June 19, 2014

Stolen bird returned to Merced County owner

The case of Houdini, a 39-year-old talking bird stolen in broad daylight, has come to a happy ending.

The case of Houdini, a 39-year-old talking bird stolen in broad daylight, has come to a happy ending.

Peggy Joos was reunited with her longtime companion Thursday after someone stole the white-and-coral cockatoo from his cage Tuesday afternoon. Joos, 70, had left the bird on the front porch of her Merced home while running some errands.

With her husband inside, Joos said, the thieves used a bungee cord to tie the front door shut while they pried open the bird’s wire cage. She said she believes they forcibly yanked the bird out of its locked cage and stuffed it inside a backpack.

Neighbors reported seeing two young men fleeing the home on bicycles carrying the backpack, she said.

“The lock was still on, but the door was open,” Joos recalled. “The bird was gone.”

But on Thursday afternoon, Joos was reunited with her chatty bird of nearly 40 years after an ad ran on Craigslist offering a reward for returning the pet.

“(Someone) called me on the phone. They said, ‘We know somebody who has it and we’ll try to get it back for you,’” Joos said. “They kept calling back to be reassured they wouldn’t be in trouble for bringing it back.”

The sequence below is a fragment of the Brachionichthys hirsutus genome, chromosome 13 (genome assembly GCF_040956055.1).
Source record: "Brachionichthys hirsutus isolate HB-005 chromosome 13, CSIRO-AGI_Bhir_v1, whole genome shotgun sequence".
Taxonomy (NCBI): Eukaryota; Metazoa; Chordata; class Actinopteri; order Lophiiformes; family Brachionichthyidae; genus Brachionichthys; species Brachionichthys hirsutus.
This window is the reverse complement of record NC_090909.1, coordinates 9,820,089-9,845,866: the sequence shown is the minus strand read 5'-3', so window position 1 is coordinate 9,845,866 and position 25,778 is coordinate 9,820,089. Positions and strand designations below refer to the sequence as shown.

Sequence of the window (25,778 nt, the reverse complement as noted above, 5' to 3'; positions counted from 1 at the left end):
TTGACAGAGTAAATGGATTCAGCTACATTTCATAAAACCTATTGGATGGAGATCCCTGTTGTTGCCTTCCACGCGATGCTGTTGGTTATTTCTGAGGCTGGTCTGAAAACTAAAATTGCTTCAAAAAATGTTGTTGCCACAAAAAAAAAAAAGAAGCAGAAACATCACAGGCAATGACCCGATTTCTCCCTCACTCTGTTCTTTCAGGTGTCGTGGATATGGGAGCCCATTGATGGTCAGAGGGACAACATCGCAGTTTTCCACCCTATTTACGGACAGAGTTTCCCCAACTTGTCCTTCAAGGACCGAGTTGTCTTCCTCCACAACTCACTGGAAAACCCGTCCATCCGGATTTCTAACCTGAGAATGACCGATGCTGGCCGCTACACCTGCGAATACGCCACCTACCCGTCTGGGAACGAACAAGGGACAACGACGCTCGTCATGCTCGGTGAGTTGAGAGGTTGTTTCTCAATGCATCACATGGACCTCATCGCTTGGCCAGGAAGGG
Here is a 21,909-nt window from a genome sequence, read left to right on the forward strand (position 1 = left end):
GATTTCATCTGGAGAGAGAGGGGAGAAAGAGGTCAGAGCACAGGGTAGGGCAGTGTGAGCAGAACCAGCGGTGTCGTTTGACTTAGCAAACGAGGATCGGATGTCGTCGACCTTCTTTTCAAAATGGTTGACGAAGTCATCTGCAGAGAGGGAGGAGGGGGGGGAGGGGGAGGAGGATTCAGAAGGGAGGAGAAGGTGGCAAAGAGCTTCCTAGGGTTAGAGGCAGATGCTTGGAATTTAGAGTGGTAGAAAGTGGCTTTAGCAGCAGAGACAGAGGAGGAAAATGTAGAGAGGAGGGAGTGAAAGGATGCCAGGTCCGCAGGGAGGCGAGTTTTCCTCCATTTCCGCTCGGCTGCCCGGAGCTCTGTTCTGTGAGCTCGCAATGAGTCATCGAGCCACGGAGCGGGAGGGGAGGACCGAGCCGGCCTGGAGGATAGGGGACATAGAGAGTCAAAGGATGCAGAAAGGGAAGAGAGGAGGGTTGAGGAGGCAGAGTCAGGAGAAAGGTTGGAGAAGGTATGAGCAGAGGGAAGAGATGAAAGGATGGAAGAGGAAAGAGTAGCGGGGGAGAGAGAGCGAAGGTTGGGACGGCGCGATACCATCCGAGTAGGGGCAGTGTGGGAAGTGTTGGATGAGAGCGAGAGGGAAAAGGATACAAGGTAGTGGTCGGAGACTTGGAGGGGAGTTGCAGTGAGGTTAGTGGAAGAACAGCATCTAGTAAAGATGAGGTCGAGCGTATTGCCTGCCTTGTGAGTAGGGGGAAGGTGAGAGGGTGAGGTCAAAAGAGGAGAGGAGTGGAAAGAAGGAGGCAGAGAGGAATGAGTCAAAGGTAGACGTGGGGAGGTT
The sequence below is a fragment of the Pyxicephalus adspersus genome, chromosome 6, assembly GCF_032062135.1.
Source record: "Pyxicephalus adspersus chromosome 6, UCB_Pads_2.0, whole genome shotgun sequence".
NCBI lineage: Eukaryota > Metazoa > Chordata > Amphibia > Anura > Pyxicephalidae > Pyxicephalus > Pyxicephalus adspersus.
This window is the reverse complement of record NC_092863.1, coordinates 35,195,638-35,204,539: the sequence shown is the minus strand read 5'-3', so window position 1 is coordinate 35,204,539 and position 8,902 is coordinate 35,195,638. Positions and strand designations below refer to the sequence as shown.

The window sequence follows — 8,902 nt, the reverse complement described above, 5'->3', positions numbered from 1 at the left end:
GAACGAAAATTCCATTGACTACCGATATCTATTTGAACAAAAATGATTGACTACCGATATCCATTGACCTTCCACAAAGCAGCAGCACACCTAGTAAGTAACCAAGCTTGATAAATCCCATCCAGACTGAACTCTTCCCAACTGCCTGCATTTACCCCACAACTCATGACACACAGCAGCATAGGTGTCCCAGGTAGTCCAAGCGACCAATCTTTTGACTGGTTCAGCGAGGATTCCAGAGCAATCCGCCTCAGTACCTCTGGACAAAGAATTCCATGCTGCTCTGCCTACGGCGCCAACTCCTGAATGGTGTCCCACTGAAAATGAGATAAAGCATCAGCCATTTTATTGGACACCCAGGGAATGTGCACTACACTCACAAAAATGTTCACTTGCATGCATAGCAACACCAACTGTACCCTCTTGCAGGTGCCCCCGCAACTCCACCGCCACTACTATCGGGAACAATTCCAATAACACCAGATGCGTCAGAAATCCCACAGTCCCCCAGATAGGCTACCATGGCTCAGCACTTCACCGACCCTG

Four days shy of her 71st birthday, Joos had Houdini back – and the bird couldn’t stop talking excitedly to his owner.

Joos said birds like Houdini can fetch up to $1,000 but it may not have been profitable for the thieves because of her bird’s age. Cockatoos typically live to age 40.

“No one is going to want an old bird. He wasn’t worth anything to them, but he was worth a lot to me,” she said. “People will steal anything they can get money for.”

Houdini has pulled disappearing acts before by unlocking his own cage, Joos said, which is why she placed a padlock on the cage. She now plans to take it a step further by adding bars around her front porch to safeguard the bird while outside.

Cindy Leonard lives across the street from Joos and said she’d hear the bird squawking on the home’s front porch until it was stolen this week.

“I hear him everyday, and I couldn’t believe somebody did that,” Leonard said. “I heard her calling for him and I came out. I felt so bad for her. From what I know, that’s her baby.”

Leonard described the area as a safe neighborhood, though she said her son’s bicycle was stolen when she first moved in. Leonard said she’s shaken to hear the thieves trapped the family inside the house using a bungee cable.

“It’s almost like a reversed home invasion,” she said. “It scared the hell out of me.”

The story of the stolen cockatoo drew media attention from around the Central Valley, and Joos said family, friends and neighbors have reached out to share in her happiness.

“My kids have been calling all day,” Joos said. “He’s part of the family, and we’re just really happy to have him back.”

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